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Jackie Little: Whitcoull’s Top 100 Books Review

Whitcoull’s Top 100 Books Review: From Genesis To Exodus


By Jackie Little

Oh dear, I am an ill read clod indeed a total illiterate!. I have not read what is apparently the best book in the world.

The updated Whitcoulls Best 100 Books list is out, and I suppose I shouldn’t be too surprised that Dan Brown’s holy pot boiler, “The Da Vinci Code”, emerged at the top of the heap.

What the people in these polls don’t seem to realize is that they are supposed to be voting for their favourite books of ALL time, not the latest to catch their eye in the last ten minutes or so.

Yes, the Da Vinci code is immensely popular (though widely observed to be a load of claptrap) but I strongly suspect it will be nowhere near the top of the list in five year’s time.

Now, to completely turn that argument on its head, a genuine timeless classic, The Lord of the Rings, is at the number two spot – pushed off the top of the list by the upstart but it will be back, mark my words. Devotees of Tolkien will remain devotees long after more fickle readers are scratching their heads and wondering who Dan Brown is, even if he does also sneak in at number four with something called Angels and Demons.

I was much cheered to find Pride and Prejudice in at number seven (Yipee! for BBC Costume dramas, nothing like them for reviving interest in sublime works.) Good to see To Kill A Mocking Bird, the modern classic looking at racial discrimination at number ten as well.

A relative newcomer I was delighted to see climb to number 12 is Audrey Niffeneggar’s the Time Traveler’s wife’. The romantics among you will be hard pressed to find a more tender and heart wrenching love story which is also rich in humour and characterization. Health warning though, be prepared to spend at least the first 30 pages with furrowed brow and spinning head – it becomes self explanatory at some point.

Harry Potter makes his first appearance at 16 with The Half Blood Prince. As his audience is traditionally the younger reader (though what a gift the series is for bedtime story reading parents) they can be forgiven for merely voting for the latest in the series and the other books follow in more or less descending order.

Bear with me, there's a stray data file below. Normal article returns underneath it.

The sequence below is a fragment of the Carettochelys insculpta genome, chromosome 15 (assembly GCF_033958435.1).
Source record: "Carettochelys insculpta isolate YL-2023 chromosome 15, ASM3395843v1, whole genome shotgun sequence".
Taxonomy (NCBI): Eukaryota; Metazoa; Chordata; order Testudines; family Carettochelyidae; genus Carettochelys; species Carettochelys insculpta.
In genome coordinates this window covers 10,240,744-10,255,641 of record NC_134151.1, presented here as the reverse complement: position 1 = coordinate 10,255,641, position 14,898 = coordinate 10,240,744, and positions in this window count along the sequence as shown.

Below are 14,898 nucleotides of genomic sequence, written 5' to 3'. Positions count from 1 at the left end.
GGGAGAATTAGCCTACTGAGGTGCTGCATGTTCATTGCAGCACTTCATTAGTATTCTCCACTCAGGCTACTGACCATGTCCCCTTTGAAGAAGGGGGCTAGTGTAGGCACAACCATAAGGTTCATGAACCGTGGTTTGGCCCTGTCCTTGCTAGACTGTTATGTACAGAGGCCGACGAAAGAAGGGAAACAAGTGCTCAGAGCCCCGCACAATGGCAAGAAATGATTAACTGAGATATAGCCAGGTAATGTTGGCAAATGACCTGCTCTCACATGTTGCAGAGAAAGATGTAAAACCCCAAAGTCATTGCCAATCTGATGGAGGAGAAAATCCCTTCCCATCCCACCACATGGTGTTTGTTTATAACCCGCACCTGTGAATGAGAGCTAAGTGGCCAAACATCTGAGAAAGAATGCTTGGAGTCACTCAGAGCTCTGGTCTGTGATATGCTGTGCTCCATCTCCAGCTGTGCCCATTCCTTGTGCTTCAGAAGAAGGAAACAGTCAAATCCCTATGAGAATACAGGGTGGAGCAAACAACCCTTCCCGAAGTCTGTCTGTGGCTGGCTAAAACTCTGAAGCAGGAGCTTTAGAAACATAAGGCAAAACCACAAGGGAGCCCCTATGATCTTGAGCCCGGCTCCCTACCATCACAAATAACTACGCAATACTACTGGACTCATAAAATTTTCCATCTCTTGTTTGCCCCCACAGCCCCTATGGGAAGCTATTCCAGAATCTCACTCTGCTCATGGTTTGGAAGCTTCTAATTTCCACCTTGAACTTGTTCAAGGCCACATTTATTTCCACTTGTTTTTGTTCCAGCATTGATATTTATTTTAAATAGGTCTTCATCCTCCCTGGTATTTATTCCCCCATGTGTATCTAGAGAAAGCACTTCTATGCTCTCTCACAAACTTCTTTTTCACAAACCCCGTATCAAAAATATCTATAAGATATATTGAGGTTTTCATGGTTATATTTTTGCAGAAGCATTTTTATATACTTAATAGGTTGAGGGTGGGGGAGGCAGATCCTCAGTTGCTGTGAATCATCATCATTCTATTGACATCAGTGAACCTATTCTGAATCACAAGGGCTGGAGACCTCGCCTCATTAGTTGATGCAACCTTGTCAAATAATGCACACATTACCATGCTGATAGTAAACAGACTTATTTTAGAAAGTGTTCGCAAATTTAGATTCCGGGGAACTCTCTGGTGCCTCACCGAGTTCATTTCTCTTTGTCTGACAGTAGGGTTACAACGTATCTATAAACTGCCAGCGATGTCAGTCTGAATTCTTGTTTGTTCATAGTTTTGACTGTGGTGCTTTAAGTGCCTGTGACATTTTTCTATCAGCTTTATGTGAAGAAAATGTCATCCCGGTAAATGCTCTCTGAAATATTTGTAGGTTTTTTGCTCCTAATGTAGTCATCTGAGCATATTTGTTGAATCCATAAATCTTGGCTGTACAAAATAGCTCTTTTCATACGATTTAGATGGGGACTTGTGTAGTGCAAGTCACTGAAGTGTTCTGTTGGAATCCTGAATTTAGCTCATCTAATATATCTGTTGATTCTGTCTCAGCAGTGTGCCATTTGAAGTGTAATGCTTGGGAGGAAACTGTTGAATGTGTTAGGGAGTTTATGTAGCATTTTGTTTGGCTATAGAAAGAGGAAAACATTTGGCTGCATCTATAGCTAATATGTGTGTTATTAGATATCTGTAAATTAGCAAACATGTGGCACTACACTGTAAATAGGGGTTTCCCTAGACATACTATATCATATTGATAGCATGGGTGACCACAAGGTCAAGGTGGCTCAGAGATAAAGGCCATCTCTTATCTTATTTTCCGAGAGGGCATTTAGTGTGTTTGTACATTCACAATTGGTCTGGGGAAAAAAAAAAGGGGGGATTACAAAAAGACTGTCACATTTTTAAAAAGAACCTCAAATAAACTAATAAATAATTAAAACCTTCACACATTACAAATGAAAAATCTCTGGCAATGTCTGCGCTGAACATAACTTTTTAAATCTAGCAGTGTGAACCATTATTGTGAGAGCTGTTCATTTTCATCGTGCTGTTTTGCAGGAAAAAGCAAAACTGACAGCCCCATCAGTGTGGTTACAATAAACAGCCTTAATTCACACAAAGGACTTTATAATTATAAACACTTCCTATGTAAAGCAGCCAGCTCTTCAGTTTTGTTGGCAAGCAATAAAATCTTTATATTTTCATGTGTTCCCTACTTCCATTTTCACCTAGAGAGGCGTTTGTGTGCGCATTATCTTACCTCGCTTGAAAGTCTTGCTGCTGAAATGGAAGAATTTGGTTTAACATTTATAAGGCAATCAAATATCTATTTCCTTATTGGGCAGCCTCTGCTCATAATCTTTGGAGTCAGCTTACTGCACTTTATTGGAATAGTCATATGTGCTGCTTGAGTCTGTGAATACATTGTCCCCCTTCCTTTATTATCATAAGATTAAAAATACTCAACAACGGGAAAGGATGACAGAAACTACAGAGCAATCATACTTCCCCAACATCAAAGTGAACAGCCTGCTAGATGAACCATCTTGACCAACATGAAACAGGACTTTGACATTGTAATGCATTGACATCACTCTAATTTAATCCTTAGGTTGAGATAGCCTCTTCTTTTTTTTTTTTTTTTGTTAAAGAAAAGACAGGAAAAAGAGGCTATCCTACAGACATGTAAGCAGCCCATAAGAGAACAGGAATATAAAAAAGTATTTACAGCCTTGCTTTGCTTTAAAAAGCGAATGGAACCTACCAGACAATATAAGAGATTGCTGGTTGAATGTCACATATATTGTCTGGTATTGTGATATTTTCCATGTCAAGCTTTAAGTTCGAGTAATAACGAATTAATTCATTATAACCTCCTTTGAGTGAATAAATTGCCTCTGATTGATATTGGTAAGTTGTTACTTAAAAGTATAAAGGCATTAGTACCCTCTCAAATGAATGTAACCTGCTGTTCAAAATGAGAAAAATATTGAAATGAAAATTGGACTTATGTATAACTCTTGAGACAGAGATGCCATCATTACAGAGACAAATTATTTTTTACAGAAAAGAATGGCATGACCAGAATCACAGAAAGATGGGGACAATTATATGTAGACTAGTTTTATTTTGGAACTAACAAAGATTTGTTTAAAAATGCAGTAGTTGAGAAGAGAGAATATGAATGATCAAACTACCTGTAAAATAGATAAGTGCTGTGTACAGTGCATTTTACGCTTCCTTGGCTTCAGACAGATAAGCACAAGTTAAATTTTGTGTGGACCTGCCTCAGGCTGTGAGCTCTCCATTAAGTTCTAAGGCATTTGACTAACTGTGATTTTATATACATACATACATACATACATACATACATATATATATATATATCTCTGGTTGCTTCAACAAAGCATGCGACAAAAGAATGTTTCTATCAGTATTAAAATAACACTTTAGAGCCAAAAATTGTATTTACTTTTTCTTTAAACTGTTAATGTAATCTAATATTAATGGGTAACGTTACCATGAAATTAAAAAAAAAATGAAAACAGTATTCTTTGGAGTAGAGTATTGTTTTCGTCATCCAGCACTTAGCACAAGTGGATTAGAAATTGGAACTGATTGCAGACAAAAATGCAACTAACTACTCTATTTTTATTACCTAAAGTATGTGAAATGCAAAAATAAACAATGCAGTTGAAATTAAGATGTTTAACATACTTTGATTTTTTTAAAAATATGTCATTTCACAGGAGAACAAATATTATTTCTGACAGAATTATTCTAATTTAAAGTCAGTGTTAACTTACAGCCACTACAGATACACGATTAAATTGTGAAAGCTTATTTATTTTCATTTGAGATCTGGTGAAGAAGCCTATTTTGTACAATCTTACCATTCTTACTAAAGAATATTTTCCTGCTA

The ebullient Marian Keyes makes the first of EIGHT entries at number seventeen with Sushi For Beginners. This book was my introduction to the chick lit queen and I loved every word of it so I am far from begrudging of her prominence

But at what expense???

What of the other master of savage social observation and over the top nookie? The mighty Jilly Cooper seems to have been toppled off her perch. I know she’s written a couple of stinkers lately, but surely the sublime Riders and Rivals deserve their place in trashy but wonderfully observed fun reading category????

Nice to see that Gone With The Wind is still in there (47)

Captain Corelli’s Mandarin in at 39. Fantastico (Or what ever the Greek is)!


But the worst. THE WORST and most wounding thing to any reader: serious or otherwise is that wretched Jeffrey Archer scored number 54. Not so bad in itself, the old lag does have his fans after all. But immediately behind him are (respectively) Orwell’s 1984!!!!! And (even behind that) WUTHERING HEIGHTS. What can you say?

I’m scarcely above half way through but don’t know how much more I can stand.

Other picks: The Vintner’s Luck (78) and London (87). There were three non fictions that I noticed: Bill Bryson’s A short History of Everything _ loved every single other thing he wrote, except Mother Tongue, so clearly I like his easy rolling travelogues rather than his clever clogs, The Bible obviously (you should look it up some time) and something else – you spot it.


By the way, Number 100 ends on a similar fictional “biblical” note. Full circle I suppose. Watch this space and see how fast this genre disappears.

Good reading everyone J

ENDS

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